Wintertime Foods

Reader Contribution by Arkansas Girl
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In the wintertime, we would not have eaten so deliciously had it not been for my industrious grandmother. She helped us out with canned fruits and vegetables, mostly from her own garden. Sometimes we’d help a neighbor harvest his sweet potatoes or some other fall crops, which they shared with us, but our winter stash came from Grandma’s smokehouse

My mother wasn’t a “canner,” but vaguely I remember eating her pear preserves during the winter. I say winter because pears are a late fall crop, and the only pears that we picked were from a tree that was on an old, abandoned homestead down in the woods. Those are the pears that she canned.

Pears are my least favorite fruit, but I reluctantly ate them — only after the more delicious preserves (like peaches) were long gone. Actually, I think the rest of the family had taste buds similar to mine, because pears were the last canned fruits that were eaten. Or was it because they were canned without sugar? I can’t say for sure, but I do know that it was almost spring before the last jars of pear preserves disappeared, which proves that they were low on everybody’s “desire” list. Eventually, though, they were eaten.

Our family winter’s survival started in the spring (when the first produce was ripe) and ended in late autumn. You know how bears, ants, squirrels, and other creepy-crawly creatures gather and store away their winter harvest in the summer and fall? Well, while they were busy foraging for their meals, Grandmother was busy harvesting from her garden. While the wild animals packed their “finds” into the ground, in tree trunks, or under piles of leaves, Grandma packed her bounty in air-tight Mason jars and stored them away in her smokehouse.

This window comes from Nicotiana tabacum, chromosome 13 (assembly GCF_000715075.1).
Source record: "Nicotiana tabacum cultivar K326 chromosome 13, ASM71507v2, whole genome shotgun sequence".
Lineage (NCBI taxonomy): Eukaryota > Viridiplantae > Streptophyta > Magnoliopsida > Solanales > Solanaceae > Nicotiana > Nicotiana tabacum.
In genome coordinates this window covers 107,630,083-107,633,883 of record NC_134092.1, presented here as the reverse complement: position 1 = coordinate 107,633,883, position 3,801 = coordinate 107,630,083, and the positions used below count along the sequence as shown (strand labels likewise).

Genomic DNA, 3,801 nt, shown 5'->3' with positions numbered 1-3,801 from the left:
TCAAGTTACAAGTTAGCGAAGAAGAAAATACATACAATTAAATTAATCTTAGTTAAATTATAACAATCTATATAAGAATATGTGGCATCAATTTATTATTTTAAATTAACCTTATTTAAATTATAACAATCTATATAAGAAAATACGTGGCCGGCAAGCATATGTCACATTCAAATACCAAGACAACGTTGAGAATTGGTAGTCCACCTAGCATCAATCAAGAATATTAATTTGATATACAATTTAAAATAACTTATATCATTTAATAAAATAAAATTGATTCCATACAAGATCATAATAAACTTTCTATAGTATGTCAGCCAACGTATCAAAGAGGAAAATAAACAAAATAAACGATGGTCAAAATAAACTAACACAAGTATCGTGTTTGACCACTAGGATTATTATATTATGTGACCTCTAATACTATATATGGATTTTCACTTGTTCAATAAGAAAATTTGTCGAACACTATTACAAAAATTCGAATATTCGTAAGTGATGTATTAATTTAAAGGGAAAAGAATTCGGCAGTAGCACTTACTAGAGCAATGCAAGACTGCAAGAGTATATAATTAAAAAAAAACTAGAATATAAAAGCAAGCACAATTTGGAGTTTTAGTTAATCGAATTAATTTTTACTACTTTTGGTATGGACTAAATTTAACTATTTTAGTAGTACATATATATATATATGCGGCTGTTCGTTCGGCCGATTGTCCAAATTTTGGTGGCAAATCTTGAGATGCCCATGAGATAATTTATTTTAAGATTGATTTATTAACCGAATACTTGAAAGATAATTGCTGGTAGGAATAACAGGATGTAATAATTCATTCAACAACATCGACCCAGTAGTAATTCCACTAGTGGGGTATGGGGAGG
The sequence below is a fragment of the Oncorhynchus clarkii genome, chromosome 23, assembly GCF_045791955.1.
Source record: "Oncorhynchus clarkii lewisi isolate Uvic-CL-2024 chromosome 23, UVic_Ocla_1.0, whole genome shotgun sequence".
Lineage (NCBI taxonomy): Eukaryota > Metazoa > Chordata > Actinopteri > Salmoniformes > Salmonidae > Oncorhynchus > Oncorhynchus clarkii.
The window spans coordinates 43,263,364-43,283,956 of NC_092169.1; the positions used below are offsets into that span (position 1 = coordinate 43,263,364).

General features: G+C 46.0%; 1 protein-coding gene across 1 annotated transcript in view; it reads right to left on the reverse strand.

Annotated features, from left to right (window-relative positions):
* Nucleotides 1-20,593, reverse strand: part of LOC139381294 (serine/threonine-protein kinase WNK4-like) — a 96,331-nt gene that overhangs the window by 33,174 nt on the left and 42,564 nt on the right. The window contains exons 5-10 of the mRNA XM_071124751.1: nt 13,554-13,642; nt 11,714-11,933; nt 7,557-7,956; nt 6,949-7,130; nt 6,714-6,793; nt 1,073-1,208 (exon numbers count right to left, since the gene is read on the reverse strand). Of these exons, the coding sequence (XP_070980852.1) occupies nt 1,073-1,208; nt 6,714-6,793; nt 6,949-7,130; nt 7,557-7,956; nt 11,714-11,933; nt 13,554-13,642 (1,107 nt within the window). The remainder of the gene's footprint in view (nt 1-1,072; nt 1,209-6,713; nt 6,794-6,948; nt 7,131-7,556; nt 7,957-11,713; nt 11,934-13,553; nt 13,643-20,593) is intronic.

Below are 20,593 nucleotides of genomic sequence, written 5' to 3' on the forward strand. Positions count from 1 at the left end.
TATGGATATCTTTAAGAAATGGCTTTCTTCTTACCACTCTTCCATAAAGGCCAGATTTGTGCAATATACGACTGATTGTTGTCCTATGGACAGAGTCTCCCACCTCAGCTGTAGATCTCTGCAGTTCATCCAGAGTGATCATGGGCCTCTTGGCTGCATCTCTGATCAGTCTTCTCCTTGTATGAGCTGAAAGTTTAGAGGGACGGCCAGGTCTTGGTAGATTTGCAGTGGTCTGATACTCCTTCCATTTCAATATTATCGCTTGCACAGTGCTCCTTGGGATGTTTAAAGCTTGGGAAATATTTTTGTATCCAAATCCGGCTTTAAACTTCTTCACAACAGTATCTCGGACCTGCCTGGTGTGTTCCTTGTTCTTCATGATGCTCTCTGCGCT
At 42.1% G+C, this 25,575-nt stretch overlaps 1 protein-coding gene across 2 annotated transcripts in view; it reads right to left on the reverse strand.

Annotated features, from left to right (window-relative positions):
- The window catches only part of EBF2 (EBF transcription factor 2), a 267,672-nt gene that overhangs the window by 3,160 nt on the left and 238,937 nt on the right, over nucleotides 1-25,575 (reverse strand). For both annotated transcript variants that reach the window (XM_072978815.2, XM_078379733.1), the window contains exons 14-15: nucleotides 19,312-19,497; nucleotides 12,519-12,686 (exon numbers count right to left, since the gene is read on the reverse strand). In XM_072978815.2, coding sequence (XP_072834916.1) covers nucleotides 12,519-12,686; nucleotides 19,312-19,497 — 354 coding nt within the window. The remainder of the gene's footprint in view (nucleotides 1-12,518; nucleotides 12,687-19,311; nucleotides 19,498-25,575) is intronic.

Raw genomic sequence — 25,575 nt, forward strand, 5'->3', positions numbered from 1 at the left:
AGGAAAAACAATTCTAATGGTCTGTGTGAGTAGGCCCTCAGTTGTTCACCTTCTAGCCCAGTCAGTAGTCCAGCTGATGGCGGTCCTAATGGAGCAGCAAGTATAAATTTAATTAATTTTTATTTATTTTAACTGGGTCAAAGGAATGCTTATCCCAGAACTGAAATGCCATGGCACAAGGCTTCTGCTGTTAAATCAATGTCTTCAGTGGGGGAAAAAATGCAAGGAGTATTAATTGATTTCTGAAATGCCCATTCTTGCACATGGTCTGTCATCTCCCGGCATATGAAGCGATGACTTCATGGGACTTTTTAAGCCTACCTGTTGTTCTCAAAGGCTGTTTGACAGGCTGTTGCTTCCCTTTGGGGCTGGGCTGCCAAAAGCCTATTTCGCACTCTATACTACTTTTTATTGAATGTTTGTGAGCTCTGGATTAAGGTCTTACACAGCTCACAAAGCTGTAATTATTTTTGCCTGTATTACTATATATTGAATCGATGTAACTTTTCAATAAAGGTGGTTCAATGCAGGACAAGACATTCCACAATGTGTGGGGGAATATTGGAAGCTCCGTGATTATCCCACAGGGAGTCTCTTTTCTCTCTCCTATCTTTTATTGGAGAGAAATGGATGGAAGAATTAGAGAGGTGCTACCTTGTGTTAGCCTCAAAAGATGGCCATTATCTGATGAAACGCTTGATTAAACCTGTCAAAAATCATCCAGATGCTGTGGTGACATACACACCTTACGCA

Nuts — though not exactly what I consider food — are gathered in late fall and early winter. They can be stored in cans and buckets and eaten well into springtime and beyond. We had a hickory nut tree and a black walnut tree in our front yard. Those nuts and the few stray pecans that we gathered in the orchard added a little more protein to our otherwise lean, meat diet.

Pears, apples, peaches, watermelon rind preserves, wild plums and berries (from nearby orchards and patches), and anything else that could be gleaned from the woods, vines, bushes, and trees was canned. If something could be eaten, it was.

My grandma canned chicken, pork, and wild game, which we ate mostly at her house. That was fine with us, because Dad “put up” slabs and slabs of fatback, sugar-cured hams, and salted-down pork. We didn’t have a smokehouse, pantry, nor shelves on which to store our winter reserves, so our empty back bedroom became our smokehouse.

Since no one slept back there, and since in the wintertime it was refrigerator-cold, that’s where we stored anything that needed to be kept cold. And, surprisingly, whatever we stored in that “deep-freezer” was good to eat throughout winter. Thank God for those wonderful and almost miraculous preservatives — salt, sugar, and cold weather. They helped our food (and us) survive during seasons when the weather is too inclement to run around looking for something to eat.

Photo by Fotolia/Serjik Ahkhundov

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